Refers to a blend of two or more refrigerants that will not separate fractionate) and have different temperature and pressure characteristics than any of the separate ingredients.
A product resulting from the combination of two or three compounds that have identical vapour and liquid compositions. An azeotrope cannot be separated into its substituent parts by distillation. Azeotropes will fractionate slightly and experience temperature glide outside of the identified azeotropic points (ASHRAE std. 34 definitions), (See Appendix A).
A mixture of two or more compounds which has a constant boiling point. The composition of the vapour above the azeotropic mixture has the same relative concentrations of compounds as does the boiling liquid. Azeotropic mixtures cannot be separated by fractional distillation.
a liquid mixture of two or more components which has a unique constant boiling point
a liquid mixture that exhibits a maximum or minimum boiling point relative to the boiling points of surrounding mixture compositions
a liquid mixture which when vaporised, produces the same composition as the liquid
a liquid mixture whose vapor has the same composition as the liquid
a mixture of two chemicals that forms a third substance with its own unique chemical properties
a mixture of two or more liquids that has a constant boiling point at a specific concentration
a mixture with a fixed boiling point that cannot be further separated by fractional distillation
a liquid mixture of two or more substances that boils at constant temperature. The mixture cannot be separated by normal distillation, but can be redistilled and reused in its azeotropic form.
A blend consisting of one or more refrigerants of different volatilities that does not appreciably change in composition or temperature as it evaporates (boils) or condenses (liquefies) under constant pressure (compare with zeotrope). Refrigerant blends assigned R-500 series number designations by ANSI/ASHRAE 34 are azeotropes.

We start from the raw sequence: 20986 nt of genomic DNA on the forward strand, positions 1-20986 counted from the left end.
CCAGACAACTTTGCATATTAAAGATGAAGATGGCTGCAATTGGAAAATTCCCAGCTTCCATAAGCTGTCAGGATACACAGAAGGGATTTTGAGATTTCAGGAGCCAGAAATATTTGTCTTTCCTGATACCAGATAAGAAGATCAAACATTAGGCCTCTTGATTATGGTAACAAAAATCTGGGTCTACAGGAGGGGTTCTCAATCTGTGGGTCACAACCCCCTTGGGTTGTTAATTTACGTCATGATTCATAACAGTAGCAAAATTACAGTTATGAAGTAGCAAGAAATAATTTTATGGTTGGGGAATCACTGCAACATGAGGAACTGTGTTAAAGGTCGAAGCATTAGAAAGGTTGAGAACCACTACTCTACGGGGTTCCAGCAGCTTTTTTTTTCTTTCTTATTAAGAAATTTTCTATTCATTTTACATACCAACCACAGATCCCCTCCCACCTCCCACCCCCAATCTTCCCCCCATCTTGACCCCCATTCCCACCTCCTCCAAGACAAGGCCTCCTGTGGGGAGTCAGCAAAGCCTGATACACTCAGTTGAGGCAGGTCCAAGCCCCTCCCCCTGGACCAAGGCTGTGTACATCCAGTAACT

A mixture of chemicals is azeotropic if the vapor composition is identical to that of the liquid phase. This means that the distillate of an azeotrope is theoretically identical to the solvents from which it is distilled. In practice, the presence of contaminants in the solvent slightly upsets the azeotropy.
azeotropic mixture; azeotropy. A solution that does not change composition when distilled. For example, if a 95% (w/w) ethanol solution in water is boilled, the vapor produced also is 95% ethanol- and it is not possible to obtain higher percentages of ethanol by distillation.
A mixture whose evolved vapour composition is the same as the liquid it comes from. This phenomenon occurs at one fixed composition for a given system. At either side of the azeotropic point, the vapours will have different compositions from that of the liquid they evolved from. Such mixtures act as pure substances in distillation and thus are inseparable by standard distillation methods. Azeotropic distillation is necessary to separate such a mixture.
A liquid mixture that distills without change in composition and characterized by a constant minimum or maximum boiling point which is lower or higher than any of the components.
a specific mixture of components, which at a given pressure cannot be separated by distillation, i.e. the liquid and vapour phases have the same compositions.
Having constant maximum and minimum boiling points.
An azeotrope is a special homogenous mixture of 2 or more compounds (molecules). The ratio of the compounds, say in an azeotrope consisting of two compounds X and Y, is exactly the same in both the vapour form of the mixture, X:Y as in the liquid phase.